Vincent Armant, Ken Brown
Ridesharing schemes, which match passengers to private car journeys with spare seats, are becoming popular for improving access, and reducing costs, emissions and congestion. Current deployed ridesharing systems offer matches to participants based on trip details and on preferences.
Ridesharing schemes, which match passengers to private car journeys with spare seats, are becoming popular for improving access, and reducing costs, emissions and congestion. Current deployed ridesharing systems offer matches to participants based on trip details and on preferences. They do not optimise for system-wide objectives that generally incur a high computational cost. Academic studies tend to focus on specific single objectives, while stakeholders and policy-makers for practical deployments may have many different, possibly vague, objectives. In this paper, we try to reduce the gap between research and deployed applications, and tackle the problem of computing global plans for a flexible ridesharing scheme, for different objectives. In a flexible scheme, some drivers are willing to leave their cars and become passengers of other drivers. We consider objectives to improve access (maximising served passengers), reduce emissions and congestion (minimising total distance), and to sustain the long-term viability of the system (maximising served users). In the studied scheme, riders reach a meeting point and are picked-up along the intended routes of the drivers. We show that when drivers can change roles and become passengers, a state-of-the-art solver is not able to solve quickly ridesharing schemes optimizing for global sustainable objectives. To handle this issue, we introduce new spatio-temporal constraints, based on the notion of time-consistent sets of riders, from which we derive new logical rules and routing properties. We encode the new properties and the derived logical rules within new ridesharing problem formulations. We show that solving the introduced formulations encoding the routing properties and the logical rules are up to one order of magnitude faster than the basic model, and that even for the larger instances with 1000s of users, achieves results within 2% and 5% of the optimal value within a time limit of 300 seconds. Our study also shows the interaction between the different objectives and to which extent satisfying one objective also satisfies other objectives. This study demonstrates that the introduced method that integrates spatio-temporal constraints encoding the drivers’ shared paths using logical rules within ridesharing problem formulations, help to solve faster, larger ridesharing schemes satisfying various global sustainable objectives. The methods developed in this study are of particular interest to developers and researchers interesting in reformulation techniques using logical rules to speed-up the solving of real world applications. The outcomes of this study will also benefit a variety of stakeholders (users, companies, public institutes) that aim at offering or maintaining ridesharing schemes as a sustainable solutions.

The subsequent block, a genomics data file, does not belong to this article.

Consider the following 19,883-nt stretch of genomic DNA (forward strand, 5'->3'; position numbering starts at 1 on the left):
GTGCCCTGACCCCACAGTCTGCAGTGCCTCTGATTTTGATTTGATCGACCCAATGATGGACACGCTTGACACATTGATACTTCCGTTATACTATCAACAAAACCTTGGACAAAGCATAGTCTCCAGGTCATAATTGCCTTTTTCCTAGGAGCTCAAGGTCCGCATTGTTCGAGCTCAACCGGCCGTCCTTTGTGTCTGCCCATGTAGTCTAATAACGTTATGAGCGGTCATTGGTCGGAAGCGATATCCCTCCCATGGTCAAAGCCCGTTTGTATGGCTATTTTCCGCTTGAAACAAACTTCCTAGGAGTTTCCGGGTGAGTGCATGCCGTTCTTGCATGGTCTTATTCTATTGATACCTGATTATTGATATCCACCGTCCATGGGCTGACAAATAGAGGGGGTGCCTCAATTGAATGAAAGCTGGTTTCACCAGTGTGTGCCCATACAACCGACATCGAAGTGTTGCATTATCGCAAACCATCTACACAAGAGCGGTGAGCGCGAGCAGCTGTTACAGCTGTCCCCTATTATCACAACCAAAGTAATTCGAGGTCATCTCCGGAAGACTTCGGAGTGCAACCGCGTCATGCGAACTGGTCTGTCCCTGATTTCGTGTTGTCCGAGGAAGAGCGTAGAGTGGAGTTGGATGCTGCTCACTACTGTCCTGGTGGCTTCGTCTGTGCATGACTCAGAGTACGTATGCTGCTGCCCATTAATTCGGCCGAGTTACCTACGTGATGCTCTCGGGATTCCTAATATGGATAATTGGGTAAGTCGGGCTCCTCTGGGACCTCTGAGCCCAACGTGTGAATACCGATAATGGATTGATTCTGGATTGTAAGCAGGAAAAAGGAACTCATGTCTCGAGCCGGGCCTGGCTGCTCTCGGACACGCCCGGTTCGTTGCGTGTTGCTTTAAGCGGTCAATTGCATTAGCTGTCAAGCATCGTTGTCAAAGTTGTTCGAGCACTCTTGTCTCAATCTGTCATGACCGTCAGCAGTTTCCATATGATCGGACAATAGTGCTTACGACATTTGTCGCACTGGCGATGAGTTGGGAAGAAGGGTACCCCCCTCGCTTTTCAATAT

Expert Systems with Applications